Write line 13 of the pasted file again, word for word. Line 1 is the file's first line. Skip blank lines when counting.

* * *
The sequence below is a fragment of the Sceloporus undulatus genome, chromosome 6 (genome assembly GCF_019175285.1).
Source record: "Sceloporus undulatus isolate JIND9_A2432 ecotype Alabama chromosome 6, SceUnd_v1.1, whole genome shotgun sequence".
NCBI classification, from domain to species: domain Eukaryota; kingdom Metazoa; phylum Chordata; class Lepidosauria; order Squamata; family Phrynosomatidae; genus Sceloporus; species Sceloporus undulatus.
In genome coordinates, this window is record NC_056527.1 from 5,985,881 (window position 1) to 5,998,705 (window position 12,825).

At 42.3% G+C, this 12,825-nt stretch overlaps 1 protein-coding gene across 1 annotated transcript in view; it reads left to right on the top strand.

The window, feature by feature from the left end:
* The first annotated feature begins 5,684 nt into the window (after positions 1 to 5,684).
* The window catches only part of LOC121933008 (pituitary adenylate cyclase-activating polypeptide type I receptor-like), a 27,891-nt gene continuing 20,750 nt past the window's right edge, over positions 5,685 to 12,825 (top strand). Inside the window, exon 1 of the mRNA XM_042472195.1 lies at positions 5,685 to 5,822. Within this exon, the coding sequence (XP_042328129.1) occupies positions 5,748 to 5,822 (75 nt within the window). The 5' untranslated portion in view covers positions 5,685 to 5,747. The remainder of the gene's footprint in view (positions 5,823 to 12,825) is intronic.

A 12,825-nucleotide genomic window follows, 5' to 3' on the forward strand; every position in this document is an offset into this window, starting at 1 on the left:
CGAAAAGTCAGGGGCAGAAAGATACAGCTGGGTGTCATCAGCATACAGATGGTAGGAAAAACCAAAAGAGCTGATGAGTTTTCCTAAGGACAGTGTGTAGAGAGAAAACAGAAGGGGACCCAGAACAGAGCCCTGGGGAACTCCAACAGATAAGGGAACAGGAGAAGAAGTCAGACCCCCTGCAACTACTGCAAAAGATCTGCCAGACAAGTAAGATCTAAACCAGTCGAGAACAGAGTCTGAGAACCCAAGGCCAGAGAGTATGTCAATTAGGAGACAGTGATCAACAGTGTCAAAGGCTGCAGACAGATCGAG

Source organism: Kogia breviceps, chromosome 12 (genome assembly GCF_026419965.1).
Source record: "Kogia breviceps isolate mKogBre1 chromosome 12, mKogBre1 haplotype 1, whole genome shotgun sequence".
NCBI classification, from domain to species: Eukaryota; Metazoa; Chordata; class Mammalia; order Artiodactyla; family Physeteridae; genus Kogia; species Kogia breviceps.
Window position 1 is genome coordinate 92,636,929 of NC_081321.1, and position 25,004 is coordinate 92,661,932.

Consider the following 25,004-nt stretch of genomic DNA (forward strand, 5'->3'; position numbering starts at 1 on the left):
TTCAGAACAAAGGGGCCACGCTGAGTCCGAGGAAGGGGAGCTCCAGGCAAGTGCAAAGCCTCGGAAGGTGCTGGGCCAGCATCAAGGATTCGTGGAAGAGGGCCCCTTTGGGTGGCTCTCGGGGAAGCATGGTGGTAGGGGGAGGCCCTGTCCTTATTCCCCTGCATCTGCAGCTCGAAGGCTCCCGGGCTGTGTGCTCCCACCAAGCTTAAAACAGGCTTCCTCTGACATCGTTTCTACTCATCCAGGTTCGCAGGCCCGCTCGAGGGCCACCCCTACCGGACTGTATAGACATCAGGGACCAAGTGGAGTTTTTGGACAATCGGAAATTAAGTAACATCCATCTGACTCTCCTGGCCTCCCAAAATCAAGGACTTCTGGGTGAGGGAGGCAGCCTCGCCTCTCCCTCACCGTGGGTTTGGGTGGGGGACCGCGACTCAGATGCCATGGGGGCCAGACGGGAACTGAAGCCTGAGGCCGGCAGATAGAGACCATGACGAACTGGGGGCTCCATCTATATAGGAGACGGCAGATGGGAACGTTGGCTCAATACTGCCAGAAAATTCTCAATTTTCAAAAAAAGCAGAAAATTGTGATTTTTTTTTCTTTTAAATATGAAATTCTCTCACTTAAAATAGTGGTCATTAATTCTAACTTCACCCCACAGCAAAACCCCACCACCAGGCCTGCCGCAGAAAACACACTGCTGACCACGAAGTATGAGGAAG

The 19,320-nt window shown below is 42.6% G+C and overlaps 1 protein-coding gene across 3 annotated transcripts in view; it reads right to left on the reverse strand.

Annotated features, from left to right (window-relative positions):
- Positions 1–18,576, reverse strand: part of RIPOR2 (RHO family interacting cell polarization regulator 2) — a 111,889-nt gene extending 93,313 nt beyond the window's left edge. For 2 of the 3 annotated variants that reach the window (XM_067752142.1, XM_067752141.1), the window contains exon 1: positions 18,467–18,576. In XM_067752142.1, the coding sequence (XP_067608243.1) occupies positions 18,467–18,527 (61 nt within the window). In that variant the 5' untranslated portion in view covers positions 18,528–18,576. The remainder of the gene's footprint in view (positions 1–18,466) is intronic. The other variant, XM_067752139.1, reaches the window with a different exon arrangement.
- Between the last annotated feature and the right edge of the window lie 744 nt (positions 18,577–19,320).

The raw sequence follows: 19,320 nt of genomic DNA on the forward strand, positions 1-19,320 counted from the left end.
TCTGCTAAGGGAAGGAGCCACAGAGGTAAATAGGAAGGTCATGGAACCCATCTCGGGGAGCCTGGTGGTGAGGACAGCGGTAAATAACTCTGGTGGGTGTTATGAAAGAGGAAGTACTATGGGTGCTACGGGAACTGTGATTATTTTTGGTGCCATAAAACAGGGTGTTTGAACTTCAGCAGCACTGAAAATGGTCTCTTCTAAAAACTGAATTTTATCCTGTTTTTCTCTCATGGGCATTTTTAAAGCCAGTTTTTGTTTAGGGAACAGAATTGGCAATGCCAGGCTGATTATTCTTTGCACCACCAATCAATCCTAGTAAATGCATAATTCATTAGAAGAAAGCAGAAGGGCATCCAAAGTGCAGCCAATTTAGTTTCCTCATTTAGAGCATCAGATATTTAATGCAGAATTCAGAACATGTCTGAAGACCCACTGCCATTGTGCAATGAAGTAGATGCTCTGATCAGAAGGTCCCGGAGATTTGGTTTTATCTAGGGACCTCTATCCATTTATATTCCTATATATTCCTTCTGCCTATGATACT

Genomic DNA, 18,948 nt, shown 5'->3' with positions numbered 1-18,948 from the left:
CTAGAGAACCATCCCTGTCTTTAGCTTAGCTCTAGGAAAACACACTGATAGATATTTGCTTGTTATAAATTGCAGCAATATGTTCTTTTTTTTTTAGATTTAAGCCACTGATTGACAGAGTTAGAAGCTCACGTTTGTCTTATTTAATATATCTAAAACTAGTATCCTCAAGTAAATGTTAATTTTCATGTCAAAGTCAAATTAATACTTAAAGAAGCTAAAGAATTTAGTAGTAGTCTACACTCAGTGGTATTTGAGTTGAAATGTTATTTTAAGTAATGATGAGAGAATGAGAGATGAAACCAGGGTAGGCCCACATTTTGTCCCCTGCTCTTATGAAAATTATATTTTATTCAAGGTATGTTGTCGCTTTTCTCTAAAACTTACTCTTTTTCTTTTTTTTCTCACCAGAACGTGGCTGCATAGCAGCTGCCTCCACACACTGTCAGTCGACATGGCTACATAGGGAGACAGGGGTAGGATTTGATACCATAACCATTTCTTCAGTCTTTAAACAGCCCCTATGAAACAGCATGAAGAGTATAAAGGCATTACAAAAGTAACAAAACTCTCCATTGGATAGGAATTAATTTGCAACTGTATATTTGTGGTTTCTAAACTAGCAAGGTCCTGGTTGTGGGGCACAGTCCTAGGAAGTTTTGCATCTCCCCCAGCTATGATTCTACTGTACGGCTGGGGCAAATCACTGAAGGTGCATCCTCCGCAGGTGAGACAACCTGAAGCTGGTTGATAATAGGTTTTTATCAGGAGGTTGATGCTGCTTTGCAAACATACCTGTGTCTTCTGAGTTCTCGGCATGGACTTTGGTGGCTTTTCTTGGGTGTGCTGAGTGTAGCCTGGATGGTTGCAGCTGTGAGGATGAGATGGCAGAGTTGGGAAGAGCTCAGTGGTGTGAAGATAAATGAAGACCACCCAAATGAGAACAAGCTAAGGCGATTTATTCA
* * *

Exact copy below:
NCBI classification, from domain to species: Eukaryota; Metazoa; Chordata; class Mammalia; order Artiodactyla; family Physeteridae; genus Kogia; species Kogia breviceps.